Archive for July, 2018

Today on 10 July 2018 as the country officially recognises 100 years of the Royal Air Force (RAF) with 100 planes taking part in a massive and spectacular flypast over the Mall and Buckingham Palace along with a parade, the Board of Trade War Memorial Research Group remembers the nine men named on the war memorial who served in the RAF or its predecessors.

The RAF was formed on 1 April 1918, and was the world’s first independent air force. Before its formation,  the aircraft used by Britain during the First World War were operated by the Royal Navy as part of the Royal Naval Air Service, (RNAS) and by the army as the Royal Flying Corps (RFC).

In the early days of conflict, flying machines were few and far between, and their importance to the war effort was not yet well understood. By the summer of 1917, the concept of air superiority was being discussed, and the suggestion of merging the RNAS with the RFC to create an independent air force was made.

The nine Board of Trade men who served in the air were as follows.

  • Stewart Bence (aged 20 when he died) and Bertram Venn (27) served at the Patent Office.
  • George Bryars (19) and Harry Vine (32) both served at the Seamen’s Registry.
  • Leslie Thorowgood (23), Percy Woodhouse (20), and Roy Angus (23) who all served in regional Labour Departments.
  • Herbert Good (19) was employed at the Establishments Department.
  • Harry Boyles (18) was employed at the Statistical Department.

Among the nine men, there was a variety of flying experience despite their young ages and they flew in a variety of machines, such as the Airco DH4 or the Bristol F2b.

The Statistical Office’s Harry Boyles was just 17 when his plane was shot down over the Western Front, and had only just turned 18 when he was killed in an accident while landing in Greece.

Herbert Good, although only 19 himself, was classed as a ‘fighter ace’ with 5 enemy aircraft defeated in battle. Herbert was shot down near Cambrai and presumed killed. He was never found, but is commemorated at the Arras Flying Services Memorial at Pas de Calais in France.

Corporal Stewart James Bence of 211 Squadron was killed in action on 14 August 1918.

2nd Lieutenant Percy Wilfred Woodhouse on the 5th Squadron (RFC) who crashed after combat on 28 March 1918 whilst flying a Royal Air Factory RE8 plane.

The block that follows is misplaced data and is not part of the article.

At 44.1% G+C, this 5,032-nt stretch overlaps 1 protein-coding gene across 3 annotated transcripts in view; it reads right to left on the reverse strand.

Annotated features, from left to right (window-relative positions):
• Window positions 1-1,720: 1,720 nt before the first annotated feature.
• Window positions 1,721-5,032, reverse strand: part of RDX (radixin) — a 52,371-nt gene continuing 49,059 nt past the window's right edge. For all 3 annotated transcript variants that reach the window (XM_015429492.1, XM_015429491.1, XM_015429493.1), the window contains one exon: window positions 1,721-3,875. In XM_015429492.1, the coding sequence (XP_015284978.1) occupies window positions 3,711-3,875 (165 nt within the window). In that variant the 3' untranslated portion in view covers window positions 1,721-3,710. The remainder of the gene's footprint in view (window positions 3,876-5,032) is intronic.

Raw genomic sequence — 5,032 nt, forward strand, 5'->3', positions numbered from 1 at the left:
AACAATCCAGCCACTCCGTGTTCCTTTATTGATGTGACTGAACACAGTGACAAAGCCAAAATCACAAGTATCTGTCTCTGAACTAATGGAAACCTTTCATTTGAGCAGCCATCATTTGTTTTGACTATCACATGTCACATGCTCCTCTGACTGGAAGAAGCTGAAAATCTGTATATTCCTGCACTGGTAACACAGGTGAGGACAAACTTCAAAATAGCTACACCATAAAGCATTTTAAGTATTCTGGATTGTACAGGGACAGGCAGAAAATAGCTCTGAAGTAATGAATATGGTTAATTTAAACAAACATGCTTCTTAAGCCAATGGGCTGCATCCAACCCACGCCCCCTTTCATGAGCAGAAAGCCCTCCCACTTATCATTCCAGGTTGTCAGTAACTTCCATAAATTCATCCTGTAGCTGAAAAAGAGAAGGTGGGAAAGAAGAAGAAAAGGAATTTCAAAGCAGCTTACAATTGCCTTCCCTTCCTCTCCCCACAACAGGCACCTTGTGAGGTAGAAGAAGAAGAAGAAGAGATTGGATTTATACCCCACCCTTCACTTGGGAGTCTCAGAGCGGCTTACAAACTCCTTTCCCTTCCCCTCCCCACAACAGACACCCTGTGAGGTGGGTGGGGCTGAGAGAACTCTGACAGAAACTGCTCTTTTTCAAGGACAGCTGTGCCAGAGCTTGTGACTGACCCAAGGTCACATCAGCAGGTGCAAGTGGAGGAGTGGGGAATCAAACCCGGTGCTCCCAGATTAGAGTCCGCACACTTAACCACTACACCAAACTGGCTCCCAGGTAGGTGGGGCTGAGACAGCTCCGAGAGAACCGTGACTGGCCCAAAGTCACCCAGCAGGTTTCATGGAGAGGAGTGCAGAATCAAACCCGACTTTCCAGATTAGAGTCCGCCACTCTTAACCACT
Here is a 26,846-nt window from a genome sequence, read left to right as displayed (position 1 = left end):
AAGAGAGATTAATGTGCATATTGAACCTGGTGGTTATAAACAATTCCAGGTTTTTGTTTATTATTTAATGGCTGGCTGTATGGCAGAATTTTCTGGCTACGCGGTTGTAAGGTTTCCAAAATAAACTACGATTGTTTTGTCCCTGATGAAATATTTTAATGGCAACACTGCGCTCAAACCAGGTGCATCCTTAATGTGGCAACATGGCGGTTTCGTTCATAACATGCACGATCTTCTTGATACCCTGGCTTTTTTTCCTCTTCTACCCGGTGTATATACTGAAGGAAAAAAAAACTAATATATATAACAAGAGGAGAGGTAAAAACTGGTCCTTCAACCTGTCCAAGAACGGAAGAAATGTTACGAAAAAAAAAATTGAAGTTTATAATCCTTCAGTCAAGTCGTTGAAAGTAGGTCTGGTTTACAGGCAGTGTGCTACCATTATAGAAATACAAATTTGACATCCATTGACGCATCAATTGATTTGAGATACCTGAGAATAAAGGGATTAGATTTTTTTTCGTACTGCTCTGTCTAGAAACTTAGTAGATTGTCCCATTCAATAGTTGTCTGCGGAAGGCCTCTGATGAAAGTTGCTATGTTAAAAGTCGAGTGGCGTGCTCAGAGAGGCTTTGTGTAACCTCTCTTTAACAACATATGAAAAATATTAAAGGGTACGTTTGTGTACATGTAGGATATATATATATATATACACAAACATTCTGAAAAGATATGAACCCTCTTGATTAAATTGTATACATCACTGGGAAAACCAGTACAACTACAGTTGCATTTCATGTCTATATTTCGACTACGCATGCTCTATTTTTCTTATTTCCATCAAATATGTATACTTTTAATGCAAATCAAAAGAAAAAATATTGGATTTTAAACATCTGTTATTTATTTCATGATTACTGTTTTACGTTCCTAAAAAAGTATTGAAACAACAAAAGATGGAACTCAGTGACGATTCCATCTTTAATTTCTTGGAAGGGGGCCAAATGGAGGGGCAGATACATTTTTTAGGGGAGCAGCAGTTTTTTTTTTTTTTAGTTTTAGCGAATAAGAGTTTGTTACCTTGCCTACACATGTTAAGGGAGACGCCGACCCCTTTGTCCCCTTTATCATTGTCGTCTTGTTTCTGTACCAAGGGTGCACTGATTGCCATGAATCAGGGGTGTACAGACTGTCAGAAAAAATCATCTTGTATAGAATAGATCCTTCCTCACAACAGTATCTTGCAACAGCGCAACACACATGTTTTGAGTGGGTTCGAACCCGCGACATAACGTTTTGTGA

Lieutenant George Leonard Bryars was killed in action during aerial combat and reported missing on 16 September 1918 aged just 19. He was in a Bristol F2b C878 flown by 2nd Lieutenant Arnott who was also killed in same combat.

Flight Sergeant Henry Charles Land Vine reportedly died on 3 November 1918 of pneumonia. He was based at the RFC Wye airfield in Kent.

A large proportion of those who served with the RAF in the early years died in aircraft accidents and the men of the Board of Trade did not escape.

2nd Lieutenant Bertram Joseph Venn of 5 Training Squadron died on 11 July 1917 while flying a Shorthorn A2493 which he was force-landing in a field adjoining Castle Bromwich aerodrome near Birmingham after the engine stopped.  The machine struck a hedge, the nose hit the ground and Venn was thrown out and died. This was his fourth solo flight as a pilot.

Captain Leslie Vernon Thorowgood who died in an accident at Lake Down on 22 March 1918 whilst flying. According to:

http://www.rcawsey.co.uk/Acc1918.htm Captain Thorowgood’s flight in his DH9 – D5560 ended in disaster when its wings broke away mid-dive.

Lieutenant Roy William Fred Angus from Newport, Gwent, Wales died on 13 August 1918 also as a result of an accident.

Each of their deaths serves to illustrate the perils of flying particularly in the early years of flying.


Royal Aircraft Factory BE2 replica plane at RAF 100 tour at Horseguards Parade in London, 9 July 2018

A full list of 305 Board of Trade men can be viewed on this website.

You can find out more about the RAF 100 Flypast and you can also continue to go and see the RAF 100 Tour in a variety of UK cities until September 2018.



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